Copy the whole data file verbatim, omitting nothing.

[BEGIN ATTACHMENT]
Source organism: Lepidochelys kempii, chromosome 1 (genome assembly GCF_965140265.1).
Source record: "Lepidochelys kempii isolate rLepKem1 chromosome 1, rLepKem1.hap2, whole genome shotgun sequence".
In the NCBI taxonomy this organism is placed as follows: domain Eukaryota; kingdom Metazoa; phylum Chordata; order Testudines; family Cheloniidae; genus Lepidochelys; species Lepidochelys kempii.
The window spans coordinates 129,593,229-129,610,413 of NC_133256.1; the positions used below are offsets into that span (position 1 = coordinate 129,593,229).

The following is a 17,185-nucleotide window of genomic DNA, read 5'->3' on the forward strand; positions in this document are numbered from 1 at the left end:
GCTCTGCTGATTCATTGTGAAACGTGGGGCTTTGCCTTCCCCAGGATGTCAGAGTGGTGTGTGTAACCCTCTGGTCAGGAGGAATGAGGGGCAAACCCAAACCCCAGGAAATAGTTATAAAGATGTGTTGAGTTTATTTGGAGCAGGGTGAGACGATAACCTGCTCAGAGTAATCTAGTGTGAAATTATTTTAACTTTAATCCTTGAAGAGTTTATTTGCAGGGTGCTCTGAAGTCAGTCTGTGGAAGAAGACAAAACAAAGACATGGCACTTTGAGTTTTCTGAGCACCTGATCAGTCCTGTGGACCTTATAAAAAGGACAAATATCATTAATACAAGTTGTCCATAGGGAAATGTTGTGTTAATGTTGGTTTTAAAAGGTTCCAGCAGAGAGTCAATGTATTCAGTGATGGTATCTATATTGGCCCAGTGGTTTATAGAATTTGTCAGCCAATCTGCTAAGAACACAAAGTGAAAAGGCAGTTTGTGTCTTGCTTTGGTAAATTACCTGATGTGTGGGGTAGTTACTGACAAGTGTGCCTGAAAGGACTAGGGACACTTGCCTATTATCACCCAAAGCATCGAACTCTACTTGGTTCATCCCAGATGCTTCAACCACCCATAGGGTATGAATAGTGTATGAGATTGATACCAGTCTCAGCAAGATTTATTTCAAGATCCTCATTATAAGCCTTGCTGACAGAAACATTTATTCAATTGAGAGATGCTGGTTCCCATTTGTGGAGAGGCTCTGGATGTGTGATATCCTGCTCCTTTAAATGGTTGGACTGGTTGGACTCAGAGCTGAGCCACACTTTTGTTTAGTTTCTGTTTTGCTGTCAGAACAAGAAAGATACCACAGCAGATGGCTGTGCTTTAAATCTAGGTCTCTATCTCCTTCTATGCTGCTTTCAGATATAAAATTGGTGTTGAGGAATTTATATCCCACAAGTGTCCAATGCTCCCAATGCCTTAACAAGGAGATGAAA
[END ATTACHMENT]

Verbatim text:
Source organism: Lepidochelys kempii, chromosome 1 (genome assembly GCF_965140265.1).
Source record: "Lepidochelys kempii isolate rLepKem1 chromosome 1, rLepKem1.hap2, whole genome shotgun sequence".
In the NCBI taxonomy this organism is placed as follows: domain Eukaryota; kingdom Metazoa; phylum Chordata; order Testudines; family Cheloniidae; genus Lepidochelys; species Lepidochelys kempii.
The window spans coordinates 129,593,229-129,610,413 of NC_133256.1; the positions used below are offsets into that span (position 1 = coordinate 129,593,229).

The following is a 17,185-nucleotide window of genomic DNA, read 5'->3' on the forward strand; positions in this document are numbered from 1 at the left end:
GCTCTGCTGATTCATTGTGAAACGTGGGGCTTTGCCTTCCCCAGGATGTCAGAGTGGTGTGTGTAACCCTCTGGTCAGGAGGAATGAGGGGCAAACCCAAACCCCAGGAAATAGTTATAAAGATGTGTTGAGTTTATTTGGAGCAGGGTGAGACGATAACCTGCTCAGAGTAATCTAGTGTGAAATTATTTTAACTTTAATCCTTGAAGAGTTTATTTGCAGGGTGCTCTGAAGTCAGTCTGTGGAAGAAGACAAAACAAAGACATGGCACTTTGAGTTTTCTGAGCACCTGATCAGTCCTGTGGACCTTATAAAAAGGACAAATATCATTAATACAAGTTGTCCATAGGGAAATGTTGTGTTAATGTTGGTTTTAAAAGGTTCCAGCAGAGAGTCAATGTATTCAGTGATGGTATCTATATTGGCCCAGTGGTTTATAGAATTTGTCAGCCAATCTGCTAAGAACACAAAGTGAAAAGGCAGTTTGTGTCTTGCTTTGGTAAATTACCTGATGTGTGGGGTAGTTACTGACAAGTGTGCCTGAAAGGACTAGGGACACTTGCCTATTATCACCCAAAGCATCGAACTCTACTTGGTTCATCCCAGATGCTTCAACCACCCATAGGGTATGAATAGTGTATGAGATTGATACCAGTCTCAGCAAGATTTATTTCAAGATCCTCATTATAAGCCTTGCTGACAGAAACATTTATTCAATTGAGAGATGCTGGTTCCCATTTGTGGAGAGGCTCTGGATGTGTGATATCCTGCTCCTTTAAATGGTTGGACTGGTTGGACTCAGAGCTGAGCCACACTTTTGTTTAGTTTCTGTTTTGCTGTCAGAACAAGAAAGATACCACAGCAGATGGCTGTGCTTTAAATCTAGGTCTCTATCTCCTTCTATGCTGCTTTCAGATATAAAATTGGTGTTGAGGAATTTATATCCCACAAGTGTCCAATGCTCCCAATGCCTTAACAAGGAGATGAAA